• Heidi Turner

Why Successful Law Firms Need a Style Guide (and How to Create One)

One of your law firm's main goals is to bring in clients, and to do so you likely publish content designed to attract people's attention. The content you issue is a reflection of your law firm, which means you need marketing materials that are consistent in tone, style, spelling and grammar, even if they were written by dozens of people. You also need to ensure your documents reflect your brand and your personality.

Law firm marketing content materials often consist of website content, blog posts or news articles, press releases, cases studies and opinion pieces. These can be written by anyone at your law firm, including any of your lawyers, your administrative staff, or your communications team.

They might even be written by legal marketing professionals outside your law firm.

Content written by multiple people without a style guide is likely to be inconsistent. That's because each person naturally writes with a different style and a unique tone.

Readers see inconsistent content—content that has varying tones, styles, spellings and grammar—as disorganized and even unprofessional. At the very least, they won't be able to get a good sense of your law firm's brand, which means they'll have a more difficult time trusting you.

That's why you need a style guide (or, as it's sometimes called, a Brand Standards Guide, or a Brand Identity Guide).

Your style guide is a document that lays out standard rules and expectations for anyone writing documents--articles, news releases, website content, case studies and any other marketing materials--on your firm's behalf.

The style guide sets the standard for grammar rules, tone, font, capitalization, use of slang or jargon, and personality. It also sets standards for any design features related to your firm, such as logos, fonts and palette.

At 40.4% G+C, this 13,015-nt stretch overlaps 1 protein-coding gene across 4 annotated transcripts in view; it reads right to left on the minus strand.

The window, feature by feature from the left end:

Why do we need so much consistency?

Consistency is a key part of your law firm's brand. Readers—and potential clients—want a consistent experience from your law firm, no matter what document they're reading. That consistency helps establish and build a relationship with readers, turning them into solid leads.

If readers come across one page that sounds very informal, has many short paragraphs and uses contractions and slang, they're likely to be confused if they go to another page on your website and find highly formal writing with long paragraphs and complicated wording. When that happens they're likely to move away from you and onto a new law firm's website.

Consistency builds trust, which in turn builds relationships.

Here are some other reasons why style guides are important.

So how do I create my law firm's style guide?

This depends on how much time and effort you want to put into it. The easiest way to go about setting up a style guide is simply to adopt one that already exists, such as the Oxford Style Manual.

This is an easy solution, but it doesn't allow for your personality or your law firm's brand to shine through. It's more of a cookie cutter approach that doesn't go a long way to building a relationship with your readers.